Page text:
You are on page 1of 2

Applications software is designed to perform specific tasks.

There are three main types of application software: Applications packages Tailor-made software General purpose packages Examples of applications packages include: Word processing software MS Word, WordPerfect Spreadsheet software MS Excel, Lotus 1-2-3 Database software MS Access A common type of applications software found on home personal computers is integrated software. This is a software package that includes a collection of application software that shares a common set of commands. A typical integrated software package will include: A word processor program A spreadsheet program A database program A graphics manipulation program Integrated software packages have advantages and disadvantages Advantages: Easier to use Moving data between programs within the package is easy Cheaper than separate programs Disadvantages: Tend to have weak areas (e.g. better at word processing than spreadsheets) Data is not easily moved to programs that are not part of the package Cheap is not always best! Tailor-made software is very expensive because it is designed for a specific purpose. It is software that is not available off the shelf and is usually written or developed for large organisations (e.g. government, banks, insurance companies, manufacturers). General purpose software is not specific to a particular user (e.g. MS Word), and may be capable of development into tailor-made software (e.g. MS Access). It is very popular because it is usually relatively cheap, well tested, and has wide support (e.g. easy to use manuals and tutorials). General purpose software is also known as content free software A program is a set of instructions that the computer can understand. Programs are written in programming languages, and there are several different languages that can be used. The choice of programming language depends upon who is writing the program and what they want it to do. There are two levels of programming language. These are: Low-level languages (including machine language/machine code and assembly language) High-level languages Low-level languages are easy for the computer to understand but are more difficult for the programmer to write. The lowest-level is machine language or machine code. This consists of series of 1s and 0s and is often machine specific (i.e. it will only work on one type of computer). All other programming languages have to be translated into machine code in order to work.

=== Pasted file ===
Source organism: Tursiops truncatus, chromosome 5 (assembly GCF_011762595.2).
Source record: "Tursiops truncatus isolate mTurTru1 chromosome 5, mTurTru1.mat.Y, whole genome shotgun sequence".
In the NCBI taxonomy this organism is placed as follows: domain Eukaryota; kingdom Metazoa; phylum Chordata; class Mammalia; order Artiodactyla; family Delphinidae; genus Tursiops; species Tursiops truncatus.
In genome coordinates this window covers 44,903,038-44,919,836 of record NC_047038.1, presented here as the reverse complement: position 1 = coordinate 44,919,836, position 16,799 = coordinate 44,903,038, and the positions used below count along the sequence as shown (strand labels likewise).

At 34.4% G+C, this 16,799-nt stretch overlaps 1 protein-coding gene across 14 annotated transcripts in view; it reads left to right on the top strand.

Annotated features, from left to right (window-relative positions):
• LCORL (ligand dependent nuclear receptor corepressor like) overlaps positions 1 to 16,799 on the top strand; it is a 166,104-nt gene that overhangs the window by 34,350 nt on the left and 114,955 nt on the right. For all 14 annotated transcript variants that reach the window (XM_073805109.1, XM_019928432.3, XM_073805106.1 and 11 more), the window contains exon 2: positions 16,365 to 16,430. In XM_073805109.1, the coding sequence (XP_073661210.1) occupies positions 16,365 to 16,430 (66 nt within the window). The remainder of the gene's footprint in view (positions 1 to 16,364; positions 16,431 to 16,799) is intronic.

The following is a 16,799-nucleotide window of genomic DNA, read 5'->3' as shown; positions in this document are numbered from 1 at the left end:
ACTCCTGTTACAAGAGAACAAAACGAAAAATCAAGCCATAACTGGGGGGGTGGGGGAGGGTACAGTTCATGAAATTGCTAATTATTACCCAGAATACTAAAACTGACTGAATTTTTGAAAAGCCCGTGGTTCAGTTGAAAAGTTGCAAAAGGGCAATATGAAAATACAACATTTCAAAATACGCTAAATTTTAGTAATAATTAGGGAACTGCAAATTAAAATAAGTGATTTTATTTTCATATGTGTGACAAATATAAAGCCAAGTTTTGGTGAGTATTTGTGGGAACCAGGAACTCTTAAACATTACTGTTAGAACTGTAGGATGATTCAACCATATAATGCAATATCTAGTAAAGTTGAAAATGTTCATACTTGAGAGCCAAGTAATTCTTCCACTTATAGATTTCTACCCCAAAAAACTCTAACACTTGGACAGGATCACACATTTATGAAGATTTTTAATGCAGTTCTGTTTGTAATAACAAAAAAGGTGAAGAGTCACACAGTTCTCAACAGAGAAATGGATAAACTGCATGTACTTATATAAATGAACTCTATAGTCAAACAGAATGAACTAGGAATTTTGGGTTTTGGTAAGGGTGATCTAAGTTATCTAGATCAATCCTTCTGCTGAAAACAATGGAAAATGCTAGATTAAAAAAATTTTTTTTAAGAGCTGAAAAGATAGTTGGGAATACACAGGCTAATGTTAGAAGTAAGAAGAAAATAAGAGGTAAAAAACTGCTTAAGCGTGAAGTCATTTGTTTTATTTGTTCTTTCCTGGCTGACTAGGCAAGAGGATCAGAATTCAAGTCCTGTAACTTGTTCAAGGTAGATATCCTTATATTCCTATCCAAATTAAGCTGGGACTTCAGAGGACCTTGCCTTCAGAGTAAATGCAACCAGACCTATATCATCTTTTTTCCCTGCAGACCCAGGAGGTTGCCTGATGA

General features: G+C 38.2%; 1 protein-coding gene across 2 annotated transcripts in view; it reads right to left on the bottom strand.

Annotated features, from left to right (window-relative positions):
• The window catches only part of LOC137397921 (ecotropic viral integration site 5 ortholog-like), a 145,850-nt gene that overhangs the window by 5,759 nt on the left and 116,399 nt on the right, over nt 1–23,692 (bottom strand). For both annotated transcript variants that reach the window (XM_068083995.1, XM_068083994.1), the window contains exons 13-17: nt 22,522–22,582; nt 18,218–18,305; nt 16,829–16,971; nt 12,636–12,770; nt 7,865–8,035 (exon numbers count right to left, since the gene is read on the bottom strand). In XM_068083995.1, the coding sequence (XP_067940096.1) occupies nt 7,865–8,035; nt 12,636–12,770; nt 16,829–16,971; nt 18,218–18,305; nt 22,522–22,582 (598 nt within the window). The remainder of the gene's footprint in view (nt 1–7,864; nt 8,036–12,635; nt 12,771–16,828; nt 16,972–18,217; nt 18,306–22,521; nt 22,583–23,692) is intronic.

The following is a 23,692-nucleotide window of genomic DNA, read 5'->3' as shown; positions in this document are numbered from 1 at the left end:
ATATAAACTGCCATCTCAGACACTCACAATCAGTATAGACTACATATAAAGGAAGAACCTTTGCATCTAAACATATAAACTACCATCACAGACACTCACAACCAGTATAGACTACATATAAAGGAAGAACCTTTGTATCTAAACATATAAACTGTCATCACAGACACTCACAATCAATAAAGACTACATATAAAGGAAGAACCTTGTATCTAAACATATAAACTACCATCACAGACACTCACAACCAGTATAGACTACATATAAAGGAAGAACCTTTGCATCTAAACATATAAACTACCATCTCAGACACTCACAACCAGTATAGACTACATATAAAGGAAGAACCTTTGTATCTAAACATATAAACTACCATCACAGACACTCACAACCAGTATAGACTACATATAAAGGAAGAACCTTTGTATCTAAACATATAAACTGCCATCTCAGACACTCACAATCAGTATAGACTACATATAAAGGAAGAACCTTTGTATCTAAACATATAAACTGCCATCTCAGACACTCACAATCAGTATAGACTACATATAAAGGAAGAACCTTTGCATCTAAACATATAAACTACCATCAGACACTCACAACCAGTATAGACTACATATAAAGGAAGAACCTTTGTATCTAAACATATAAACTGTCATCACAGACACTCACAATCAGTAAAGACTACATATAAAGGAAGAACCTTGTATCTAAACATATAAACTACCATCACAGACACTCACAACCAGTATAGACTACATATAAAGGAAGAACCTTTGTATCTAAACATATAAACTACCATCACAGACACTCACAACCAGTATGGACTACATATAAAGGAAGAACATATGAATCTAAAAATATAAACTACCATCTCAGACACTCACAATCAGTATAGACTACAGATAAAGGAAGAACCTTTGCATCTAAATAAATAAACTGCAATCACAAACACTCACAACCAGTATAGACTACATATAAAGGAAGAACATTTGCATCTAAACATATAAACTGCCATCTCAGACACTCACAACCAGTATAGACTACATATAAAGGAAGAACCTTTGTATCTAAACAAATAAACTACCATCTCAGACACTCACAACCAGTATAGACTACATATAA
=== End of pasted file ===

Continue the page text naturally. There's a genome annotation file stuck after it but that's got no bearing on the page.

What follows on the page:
Assembly language is not as low-level a programming language as machine code. It uses simple instructions such as ADD, SUB, and LDA. Assembly language needs an assembler to translate it into machine code. High-level languages are easier to use because they are designed with the programmer in mind. They are not machine-dependent and allow a program to be written so that it can be used on many different computers. Many of the instructions in high-level languages are in American English. Examples of high-level languages are: COBOL is used mainly for business data processing. BASIC is mainly used as an introductory programming language in schools. Examples of high-level languages are: C++ - is a popular language for developing commercial software. LOGO is mainly used in schools to teach pupils how to write simple control programs. Examples of high-level languages are: JAVA is particularly suited to writing programs that will search the Internet. HTML Hyper Text Mark up Language is used to develop websites. Translation languages convert program commands into machine code. There are two main types of translation languages. These are: Interpreters Compilers Interpreters convert each instruction into machine code, and then carry them out. Compilers convert the whole program into machine code before carrying the instructions out

Assembly language

High-level language

High-level language




Machine code